Traditional edibles can take up to two hours to be fully felt, which can be a drag when a romantic opportunity develops. Intended to improve on the user experience of edibles, our new fast-acting Strawberries in Milk Chocolate take effect quickly when compared with old-school infusion methods. These award-winning confections cut down on wait time by using VESIsorb technology, proven to help phytocannabinoids absorb more effectively into the body. Set the mood for love with fast-acting Satori Strawberries in Milk Chocolate as a delightful Valentine’s Day dessert.

For cannabis producers and vendors, Valentine’s Day provides an opportunity to win new customers and retain them with innovative products whose benefits last well beyond February 14th, ideally to become staples of an on-going wellness routine. 

 


Julie AitchesonJulie AitchesonFebruary 6, 2020
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4min16780

Remember the term ‘pinkwashing’? Where companies slapped a pink ribbon on just about anything and claimed to be donating lots of money to breast cancer research? It’s happening again, but this time it’s in the cannabis industry.

“Weed washing” is a disturbing trend that appears to be most dominant in the beauty industry and refers to the act of adding hemp oil that does not contain CBD or only contains a minuscule, non-therapeutic amount to a product in order to capitalize on CBD’s popularity and high price point. So what is the key difference between the properties of hemp seed oil and hemp oil that contains CBD? Hemp seed oil, which has been compared to jojoba or rosehip seed oil (known for their nourishing and anti-inflammatory properties), is derived from hemp seeds (which contain 0% THC), typically through cold-pressing. CBD oil is derived from the flowers, leaves, and stalks of the hemp plant and commonly derived through CO2 or ethanol extraction.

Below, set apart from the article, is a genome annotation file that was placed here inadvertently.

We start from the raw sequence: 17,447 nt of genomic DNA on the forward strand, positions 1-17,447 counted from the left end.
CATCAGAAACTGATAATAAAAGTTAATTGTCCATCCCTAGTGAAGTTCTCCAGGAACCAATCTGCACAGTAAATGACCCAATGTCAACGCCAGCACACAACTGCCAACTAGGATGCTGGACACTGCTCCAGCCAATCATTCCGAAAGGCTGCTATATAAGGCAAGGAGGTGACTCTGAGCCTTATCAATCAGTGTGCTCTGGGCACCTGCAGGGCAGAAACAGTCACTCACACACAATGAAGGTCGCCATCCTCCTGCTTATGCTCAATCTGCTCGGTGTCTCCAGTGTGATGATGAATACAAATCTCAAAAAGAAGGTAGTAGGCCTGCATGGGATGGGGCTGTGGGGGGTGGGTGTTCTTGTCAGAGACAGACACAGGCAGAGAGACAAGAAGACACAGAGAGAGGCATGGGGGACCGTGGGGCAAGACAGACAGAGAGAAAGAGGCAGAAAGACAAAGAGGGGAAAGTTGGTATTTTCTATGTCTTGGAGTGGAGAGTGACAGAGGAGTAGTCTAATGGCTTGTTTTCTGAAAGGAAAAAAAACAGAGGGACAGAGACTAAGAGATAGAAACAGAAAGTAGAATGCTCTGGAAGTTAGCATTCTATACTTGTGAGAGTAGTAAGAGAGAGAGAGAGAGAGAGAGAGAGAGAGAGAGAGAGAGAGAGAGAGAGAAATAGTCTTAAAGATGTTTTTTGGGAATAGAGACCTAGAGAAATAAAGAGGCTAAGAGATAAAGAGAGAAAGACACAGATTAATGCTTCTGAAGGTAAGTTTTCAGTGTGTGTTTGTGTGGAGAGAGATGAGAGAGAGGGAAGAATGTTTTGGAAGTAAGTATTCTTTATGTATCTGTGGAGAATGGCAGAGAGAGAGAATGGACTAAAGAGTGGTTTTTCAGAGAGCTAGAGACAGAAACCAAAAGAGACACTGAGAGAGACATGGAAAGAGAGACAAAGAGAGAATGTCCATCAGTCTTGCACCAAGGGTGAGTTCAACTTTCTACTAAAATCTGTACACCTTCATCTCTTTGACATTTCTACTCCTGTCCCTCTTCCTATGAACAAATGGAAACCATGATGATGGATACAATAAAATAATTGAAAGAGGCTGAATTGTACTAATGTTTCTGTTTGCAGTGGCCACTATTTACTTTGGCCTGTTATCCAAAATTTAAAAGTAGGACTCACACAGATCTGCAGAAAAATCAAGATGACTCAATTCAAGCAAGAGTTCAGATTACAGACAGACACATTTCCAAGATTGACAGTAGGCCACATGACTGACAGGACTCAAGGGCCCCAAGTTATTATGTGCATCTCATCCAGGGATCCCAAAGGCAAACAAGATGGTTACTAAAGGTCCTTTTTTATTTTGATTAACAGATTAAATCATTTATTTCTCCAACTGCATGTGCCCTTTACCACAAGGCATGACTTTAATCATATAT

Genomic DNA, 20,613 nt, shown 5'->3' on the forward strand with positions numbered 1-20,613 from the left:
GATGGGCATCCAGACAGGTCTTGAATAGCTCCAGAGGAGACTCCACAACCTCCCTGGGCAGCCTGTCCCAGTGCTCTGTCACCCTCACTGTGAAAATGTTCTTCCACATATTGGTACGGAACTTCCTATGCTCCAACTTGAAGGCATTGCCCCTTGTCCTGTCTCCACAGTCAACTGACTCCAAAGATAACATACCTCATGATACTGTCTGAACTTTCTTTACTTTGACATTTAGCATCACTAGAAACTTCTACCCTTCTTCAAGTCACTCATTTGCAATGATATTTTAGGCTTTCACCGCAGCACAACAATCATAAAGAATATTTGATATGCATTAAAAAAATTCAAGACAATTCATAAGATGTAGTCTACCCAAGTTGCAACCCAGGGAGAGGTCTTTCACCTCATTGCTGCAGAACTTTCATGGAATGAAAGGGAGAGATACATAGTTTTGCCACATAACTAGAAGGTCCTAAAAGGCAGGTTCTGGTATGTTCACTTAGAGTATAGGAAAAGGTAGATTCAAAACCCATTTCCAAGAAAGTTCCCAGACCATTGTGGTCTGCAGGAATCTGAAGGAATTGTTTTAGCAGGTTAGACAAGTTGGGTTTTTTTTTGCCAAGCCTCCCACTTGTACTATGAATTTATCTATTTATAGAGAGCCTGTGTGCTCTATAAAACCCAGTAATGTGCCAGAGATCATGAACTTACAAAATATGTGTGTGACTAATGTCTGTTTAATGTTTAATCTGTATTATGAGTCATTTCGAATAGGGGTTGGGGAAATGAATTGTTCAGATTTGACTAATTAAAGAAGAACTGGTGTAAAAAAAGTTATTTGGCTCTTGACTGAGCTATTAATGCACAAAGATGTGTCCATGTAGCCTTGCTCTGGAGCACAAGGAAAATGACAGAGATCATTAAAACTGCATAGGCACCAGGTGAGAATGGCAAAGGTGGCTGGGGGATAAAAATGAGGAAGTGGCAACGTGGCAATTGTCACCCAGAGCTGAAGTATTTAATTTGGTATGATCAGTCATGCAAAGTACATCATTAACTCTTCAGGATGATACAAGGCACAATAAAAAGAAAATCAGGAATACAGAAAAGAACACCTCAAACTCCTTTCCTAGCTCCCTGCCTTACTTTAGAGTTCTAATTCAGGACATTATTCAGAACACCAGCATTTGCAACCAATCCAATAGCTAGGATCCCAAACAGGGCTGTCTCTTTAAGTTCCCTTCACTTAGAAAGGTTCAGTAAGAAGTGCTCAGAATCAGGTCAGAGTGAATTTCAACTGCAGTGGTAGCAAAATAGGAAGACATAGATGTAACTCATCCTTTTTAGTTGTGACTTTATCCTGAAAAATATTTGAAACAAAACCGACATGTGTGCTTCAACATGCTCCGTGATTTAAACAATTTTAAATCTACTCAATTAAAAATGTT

Claire McCormack, reporting for Beauty Independent, found that many beauty brands use the combination of incorporating hemp seed oil as an ingredient, cannabis leaf imagery on the label, and buzzwords like “calm”, “de-stress”, and “blissed out” to lure customers with the false promise of CBD. Weed washed products by such big-name brands as Sephora, Origins, and The Body Shop are all called out in McCormack’s piece for deliberately misrepresenting the CBD content (or lack thereof) in their new skincare lines.

Due to what health information site Healthline calls “the green rush” (referring to the entrepreneurial eagerness to jump on the CBD bandwagon), customers are more vulnerable to wasting their money on weed washed, non-therapeutic products than ever before. Teadora, a vendor of natural and organic skincare products using ingredients sustainably sourced from the Brazilian Amazon, offers a set of guidelines to avoid being “weed washed”. Their simple steps for knowing what to look for when scanning the labels of products that feature CBD as an ingredient include: ensuring that the ingredient is listed as “full-spectrum hemp”, “cannabinoid” or “cannabidiol” rather than simply “hemp oil”; looking for at least 50 mg of CBD in the product for anti-inflammatory properties, 100 mg for anti-aging properties, at least 200mg for pain relief; and knowing your source. 

These guidelines emphasize the larger point that even if beauty products do contain CBD, the concentration may not be high enough to provide any therapeutic effect. This could drive consumers away from CBD-enhanced products if they feel they are not seeing benefits that warrant the higher price tag, cutting this growing market short before it has a chance to fully mature.